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01-08-2008, 06:57 PM   #16
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QuoteOriginally posted by Seafood Quote
Does anyone use the PP software that comes with DSLR's? I have a 100d I got back March. Have been using Picasa but looking at playing with RAW. Is the software that comes with the camera any good or would I just be wasting time? I really dont want to drop $100 on PS.
Well I've used both, in fact I'm a pretty heavy user of Picasa though I have to admit that any post processing of importance I use ACR in PS.

Though the Pentax software does a fine job of RAW conversion its interface is just downright weird and its speed, and the clunkiness and snails pace response of the image browser keeps me well away.

Picasa though limited in its adjustment capabilities does a great job rendering RAW files (excepting grossly overexposed images). It's fast, its interface is very good and the set of tools that it provides for image browsing, sorting/organizing, batch printing, exporting and web display make it just great and let's face it for the money it can't be beat.

ACR however provides me with the best output and flexibility. I don't know how you can get PS for $100 but so long as it's legit I'd consider it, it's a powerful tool and is probably a better package to become proficient with long term.


Last edited by distudio; 01-08-2008 at 07:38 PM.
01-08-2008, 07:09 PM   #17
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The Pentax software has the SilkyPix engine, which is highly rated for its algorithms.

The GUI around the SilkyPix engine is a disaster - it's the worst of all converters I've seen (and I've tried a lot of them). For example, most of the adjustments require you to enter numbers instead of providing a slider with an instant visual feedback.

If you're looking to cheap alternatives, Raw Therapee is free, better UI, albeit slow.
If you buy a SanDisk Extreme III SD card you get a free license for Capture One LE, which may be your closest to pro-software choice.
01-09-2008, 03:04 AM   #18
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QuoteQuote:
If you buy a SanDisk Extreme III SD card you get a free license for Capture One LE, which may be your closest to pro-software choice.
I just bought the above card and there is nothing about Capture One LE in the package. I checked the Sandisk web site and didn't find any info there either. I'm looking for something as an alternative to PL3. I'm new at digital, but I think I'll primarily be capturing my images in JPEG rather than RAW. I need some software to handle JPEG as initial input.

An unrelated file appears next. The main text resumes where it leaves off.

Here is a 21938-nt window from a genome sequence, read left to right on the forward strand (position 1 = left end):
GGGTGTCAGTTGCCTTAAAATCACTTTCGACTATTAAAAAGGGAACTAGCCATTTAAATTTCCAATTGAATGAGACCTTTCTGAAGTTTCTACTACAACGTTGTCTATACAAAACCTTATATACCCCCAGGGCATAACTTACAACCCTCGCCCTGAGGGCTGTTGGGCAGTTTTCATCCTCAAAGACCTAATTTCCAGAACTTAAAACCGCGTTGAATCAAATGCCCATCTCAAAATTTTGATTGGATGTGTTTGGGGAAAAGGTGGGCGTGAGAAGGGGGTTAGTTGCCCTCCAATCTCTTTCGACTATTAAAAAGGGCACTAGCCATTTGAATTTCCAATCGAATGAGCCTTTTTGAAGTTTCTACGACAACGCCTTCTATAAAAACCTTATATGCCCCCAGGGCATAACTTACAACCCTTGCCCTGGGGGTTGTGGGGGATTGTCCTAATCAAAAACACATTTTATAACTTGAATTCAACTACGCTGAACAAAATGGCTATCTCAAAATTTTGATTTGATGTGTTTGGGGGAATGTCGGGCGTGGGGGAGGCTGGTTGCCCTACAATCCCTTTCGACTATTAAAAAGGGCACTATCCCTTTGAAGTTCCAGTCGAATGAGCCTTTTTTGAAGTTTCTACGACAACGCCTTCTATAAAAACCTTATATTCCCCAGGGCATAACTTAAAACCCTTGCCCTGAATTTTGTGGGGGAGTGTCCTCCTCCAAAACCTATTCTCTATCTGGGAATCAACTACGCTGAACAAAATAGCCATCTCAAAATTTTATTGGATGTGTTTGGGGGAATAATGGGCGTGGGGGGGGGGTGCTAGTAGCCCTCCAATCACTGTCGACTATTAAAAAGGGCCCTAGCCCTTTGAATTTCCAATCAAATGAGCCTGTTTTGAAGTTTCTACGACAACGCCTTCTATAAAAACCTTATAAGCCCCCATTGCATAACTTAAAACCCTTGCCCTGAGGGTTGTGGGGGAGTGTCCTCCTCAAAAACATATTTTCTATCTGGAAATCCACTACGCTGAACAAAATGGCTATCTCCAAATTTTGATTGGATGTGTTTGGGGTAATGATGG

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01-09-2008, 12:22 PM   #19
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Thanks everyone for the feedback.

I have a few follow up questions that will display my ignorance.

When you all use the term RAW conversion or RAW converter. Does that mean just the simple act of converting from RAW to jpeg OR does it also include being able to make changes to RAW files like white balance corrections, exposure editing etc?

So for instance. If I download RAW Therapee...does this program allow me to make adjustments to my photos (more so than Picasa) or is this simply to convert from a RAW file to a jpeg file?

01-09-2008, 01:08 PM   #20
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QuoteOriginally posted by Seafood Quote
When you all use the term RAW conversion or RAW converter. Does that mean just the simple act of converting from RAW to jpeg OR does it also include being able to make changes to RAW files like white balance corrections, exposure editing etc?

So for instance. If I download RAW Therapee...does this program allow me to make adjustments to my photos (more so than Picasa) or is this simply to convert from a RAW file to a jpeg file?
The terms "raw converter", "raw conversion" don't really make sense any more and should be dropped.

Once upon a time, not that very long ago, the camera's raw data file couldn't even be LOOKED at on your computer without being converted. And until the idea of non-destructive editing was embraced by just about everybody, even if you could VIEW your raw file, you certainly couldn't edit it without first converting it to an editable file format like jpeg or tiff.

But that's not true any more. Most raw file formats can be viewed in most applications without needing to be converted. If you never wanted to post a photo on the Web or send it via email, you could shoot raw and NEVER convert to jpeg! You still don't edit the raw files directly, of course, but that's a technicality. Your raw workflow app (say, Light Crafts' LightZone, or Adobe's Lightroom) opens the raw image, remembers the changes you wanted to make to the white balance, crop, etc., and applies those changes over and over again every time you view the file. You aren't really changing the raw file, but you think you are.

Light Crafts' LightZone still uses the term "convert" for the "save-as-jpeg" process. I've complained to them about it. Adobe Lightroom, if I recall correctly, doesn't use the term "convert" anywhere. You edit your raw file, and when you want to get a jpeg, you EXPORT or SAVE AS.

Will
01-09-2008, 01:19 PM   #21